Posts Tagged With: all models are wrong

Lifting a piece from Spanos’ contribution* will usefully add to the mix

The following two sections from Aris Spanos’ contribution to the RMM volume are relevant to the points raised by Gelman (as regards what I am calling the “two slogans”)**.

 6.1 Objectivity in Inference (From Spanos, RMM 2011, pp. 166-7)

The traditional literature seems to suggest that ‘objectivity’ stems from the mere fact that one assumes a statistical model (a likelihood function), enabling one to accommodate highly complex models. Worse, in Bayesian modeling it is often misleadingly claimed that as long as a prior is determined by the assumed statistical model—the so called reference prior—the resulting inference procedures are objective, or at least as objective as the traditional frequentist procedures:

“Any statistical analysis contains a fair number of subjective elements; these include (among others) the data selected, the model assumptions, and the choice of the quantities of interest. Reference analysis may be argued to provide an ‘objective’ Bayesian solution to statistical inference in just the same sense that conventional statistical methods claim to be ‘objective’: in that the solutions only depend on model assumptions and observed data.” (Bernardo 2010, 117)

This claim brings out the unfathomable gap between the notion of ‘objectivity’ as understood in Bayesian statistics, and the error statistical viewpoint. As argued above, there is nothing ‘subjective’ about the choice of the statistical model Mθ(z) because it is chosen with a view to account for the statistical regularities in data z0, and its validity can be objectively assessed using trenchant M-S testing. Model validation, as understood in error statistics, plays a pivotal role in providing an ‘objective scrutiny’ of the reliability of the ensuing inductive procedures.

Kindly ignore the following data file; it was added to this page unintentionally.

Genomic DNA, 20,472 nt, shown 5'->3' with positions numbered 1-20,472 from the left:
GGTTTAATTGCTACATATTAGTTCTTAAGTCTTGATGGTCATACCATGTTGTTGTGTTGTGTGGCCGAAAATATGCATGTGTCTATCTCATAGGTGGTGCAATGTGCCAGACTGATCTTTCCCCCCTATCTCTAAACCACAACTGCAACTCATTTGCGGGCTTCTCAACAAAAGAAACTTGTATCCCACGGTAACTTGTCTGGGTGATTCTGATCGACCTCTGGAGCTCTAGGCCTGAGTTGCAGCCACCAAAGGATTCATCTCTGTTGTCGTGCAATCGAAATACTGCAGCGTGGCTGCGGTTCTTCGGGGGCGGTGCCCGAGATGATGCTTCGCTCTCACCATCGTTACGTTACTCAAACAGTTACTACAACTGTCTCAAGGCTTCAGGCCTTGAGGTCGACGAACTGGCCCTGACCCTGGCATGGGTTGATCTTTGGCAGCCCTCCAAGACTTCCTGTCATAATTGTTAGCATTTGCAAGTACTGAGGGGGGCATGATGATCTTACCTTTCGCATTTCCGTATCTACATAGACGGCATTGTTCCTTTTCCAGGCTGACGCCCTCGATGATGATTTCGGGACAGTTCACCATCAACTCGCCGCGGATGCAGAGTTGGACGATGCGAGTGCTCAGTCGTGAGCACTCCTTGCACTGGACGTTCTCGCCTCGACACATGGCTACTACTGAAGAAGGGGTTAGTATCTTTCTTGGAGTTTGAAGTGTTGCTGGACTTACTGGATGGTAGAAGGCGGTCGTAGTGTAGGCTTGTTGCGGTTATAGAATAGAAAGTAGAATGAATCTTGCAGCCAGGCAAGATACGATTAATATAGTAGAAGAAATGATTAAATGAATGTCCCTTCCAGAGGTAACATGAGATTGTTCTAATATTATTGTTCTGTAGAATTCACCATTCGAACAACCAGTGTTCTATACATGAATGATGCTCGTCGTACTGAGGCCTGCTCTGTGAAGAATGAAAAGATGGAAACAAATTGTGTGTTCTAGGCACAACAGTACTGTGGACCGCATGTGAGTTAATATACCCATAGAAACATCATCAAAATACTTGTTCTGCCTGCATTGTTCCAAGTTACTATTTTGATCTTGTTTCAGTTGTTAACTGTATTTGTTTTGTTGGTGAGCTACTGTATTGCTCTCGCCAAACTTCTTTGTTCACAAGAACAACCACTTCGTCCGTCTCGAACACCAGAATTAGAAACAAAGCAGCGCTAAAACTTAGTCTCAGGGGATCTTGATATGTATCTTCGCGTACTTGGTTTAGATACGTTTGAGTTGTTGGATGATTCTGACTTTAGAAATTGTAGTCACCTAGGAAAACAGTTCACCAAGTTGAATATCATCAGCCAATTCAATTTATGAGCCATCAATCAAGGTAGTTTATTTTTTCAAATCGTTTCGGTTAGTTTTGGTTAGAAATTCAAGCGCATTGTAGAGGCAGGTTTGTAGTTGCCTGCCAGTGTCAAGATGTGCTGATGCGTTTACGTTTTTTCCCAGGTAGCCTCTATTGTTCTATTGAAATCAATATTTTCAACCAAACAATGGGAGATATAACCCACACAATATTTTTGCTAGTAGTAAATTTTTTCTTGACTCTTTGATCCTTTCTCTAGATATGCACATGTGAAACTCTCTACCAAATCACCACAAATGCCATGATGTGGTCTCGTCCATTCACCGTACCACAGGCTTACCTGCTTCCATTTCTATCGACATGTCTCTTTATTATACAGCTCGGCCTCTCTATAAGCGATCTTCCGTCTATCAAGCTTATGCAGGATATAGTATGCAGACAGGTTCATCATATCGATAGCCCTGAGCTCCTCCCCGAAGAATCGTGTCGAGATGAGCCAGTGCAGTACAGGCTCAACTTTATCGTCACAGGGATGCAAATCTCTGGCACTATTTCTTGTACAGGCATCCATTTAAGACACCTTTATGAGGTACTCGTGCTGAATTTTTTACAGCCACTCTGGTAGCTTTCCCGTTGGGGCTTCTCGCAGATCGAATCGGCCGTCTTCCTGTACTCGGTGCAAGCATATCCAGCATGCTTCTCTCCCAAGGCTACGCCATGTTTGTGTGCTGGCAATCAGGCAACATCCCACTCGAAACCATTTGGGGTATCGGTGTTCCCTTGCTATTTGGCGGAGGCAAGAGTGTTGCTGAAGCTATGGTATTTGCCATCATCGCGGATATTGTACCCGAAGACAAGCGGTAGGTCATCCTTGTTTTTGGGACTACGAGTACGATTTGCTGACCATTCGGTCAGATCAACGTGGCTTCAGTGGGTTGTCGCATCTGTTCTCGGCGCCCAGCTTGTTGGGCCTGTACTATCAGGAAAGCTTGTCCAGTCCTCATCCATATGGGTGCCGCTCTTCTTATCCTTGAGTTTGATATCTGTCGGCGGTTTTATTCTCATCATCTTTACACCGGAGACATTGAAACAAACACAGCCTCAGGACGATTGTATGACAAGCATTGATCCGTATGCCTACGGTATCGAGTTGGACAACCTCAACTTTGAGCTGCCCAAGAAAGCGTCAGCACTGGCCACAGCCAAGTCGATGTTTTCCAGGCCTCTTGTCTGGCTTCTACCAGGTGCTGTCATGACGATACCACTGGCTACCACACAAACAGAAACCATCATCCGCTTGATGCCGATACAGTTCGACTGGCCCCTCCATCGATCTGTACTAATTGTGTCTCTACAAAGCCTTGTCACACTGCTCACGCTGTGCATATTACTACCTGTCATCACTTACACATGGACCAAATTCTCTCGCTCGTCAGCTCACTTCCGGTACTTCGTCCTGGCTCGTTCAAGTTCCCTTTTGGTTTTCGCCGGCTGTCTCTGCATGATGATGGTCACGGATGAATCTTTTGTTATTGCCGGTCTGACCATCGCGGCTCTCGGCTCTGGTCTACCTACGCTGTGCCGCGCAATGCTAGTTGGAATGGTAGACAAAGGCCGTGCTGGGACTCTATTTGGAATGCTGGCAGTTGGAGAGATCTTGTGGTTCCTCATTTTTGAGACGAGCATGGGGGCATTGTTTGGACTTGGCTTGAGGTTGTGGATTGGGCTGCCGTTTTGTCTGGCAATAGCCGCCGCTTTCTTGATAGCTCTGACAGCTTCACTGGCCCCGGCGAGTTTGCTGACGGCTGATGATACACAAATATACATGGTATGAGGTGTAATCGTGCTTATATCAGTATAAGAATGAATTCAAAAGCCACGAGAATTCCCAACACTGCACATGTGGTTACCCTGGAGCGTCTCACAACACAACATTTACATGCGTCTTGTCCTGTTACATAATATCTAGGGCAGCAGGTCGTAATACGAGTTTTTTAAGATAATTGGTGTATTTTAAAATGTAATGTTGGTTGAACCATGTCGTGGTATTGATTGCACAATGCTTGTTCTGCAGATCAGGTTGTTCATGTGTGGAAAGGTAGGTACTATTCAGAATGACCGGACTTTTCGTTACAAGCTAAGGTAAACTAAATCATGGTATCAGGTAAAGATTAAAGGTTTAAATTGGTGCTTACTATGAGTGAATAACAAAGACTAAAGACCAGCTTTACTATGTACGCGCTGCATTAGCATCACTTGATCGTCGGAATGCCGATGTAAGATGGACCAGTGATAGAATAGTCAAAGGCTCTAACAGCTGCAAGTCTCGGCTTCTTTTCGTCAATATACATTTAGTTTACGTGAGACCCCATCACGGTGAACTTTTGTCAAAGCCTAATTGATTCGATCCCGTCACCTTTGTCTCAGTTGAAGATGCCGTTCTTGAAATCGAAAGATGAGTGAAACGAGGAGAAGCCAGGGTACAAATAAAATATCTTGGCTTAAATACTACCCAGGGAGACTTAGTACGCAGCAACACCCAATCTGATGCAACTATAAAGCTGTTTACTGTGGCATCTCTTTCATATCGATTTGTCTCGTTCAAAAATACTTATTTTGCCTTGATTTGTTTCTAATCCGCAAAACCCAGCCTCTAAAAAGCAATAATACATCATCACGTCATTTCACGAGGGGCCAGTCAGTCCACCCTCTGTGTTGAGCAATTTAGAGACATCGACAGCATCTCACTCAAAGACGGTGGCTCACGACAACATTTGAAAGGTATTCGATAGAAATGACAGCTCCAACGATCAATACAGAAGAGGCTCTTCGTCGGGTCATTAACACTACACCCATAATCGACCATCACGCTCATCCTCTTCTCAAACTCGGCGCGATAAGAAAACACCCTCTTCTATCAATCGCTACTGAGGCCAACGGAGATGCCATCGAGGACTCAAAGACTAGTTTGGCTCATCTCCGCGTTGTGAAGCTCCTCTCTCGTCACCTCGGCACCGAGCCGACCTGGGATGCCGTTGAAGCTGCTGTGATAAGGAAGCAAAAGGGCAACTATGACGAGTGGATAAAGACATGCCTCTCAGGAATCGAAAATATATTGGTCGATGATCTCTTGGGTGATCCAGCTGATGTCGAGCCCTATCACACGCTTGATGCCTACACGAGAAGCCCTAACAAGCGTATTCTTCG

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Categories: Philosophy of Statistics, Statistics, Testing Assumptions, U-Phil | Tags: , , , ,

If you try sometime, you find you get what you need!

picking up the pieces
Thanks to Nancy Cartwright, a little ad hoc discussion group has formed: “PhilErrorStat: LSE: Three weeks in (Nov-Dec) 2011.”  I’ll be posting related items on this blog, in the column to your left, over its short lifetime. We’re taking a look at some articles and issues leading up to a paper I’m putting together to give in Madrid next month on the Birnbaum-likelihood principle business (“Breaking Through the Breakthrough”) at a conference (“The Controversy about Hypothesis Testing,” Madrid, December 15-16, 2011).  I hope also to get this group’s feedback as I follow through on responses I’ve been promising to some of the comments and queries I’ve received these past few months. Continue reading
Categories: Statistics | Tags: , , , ,

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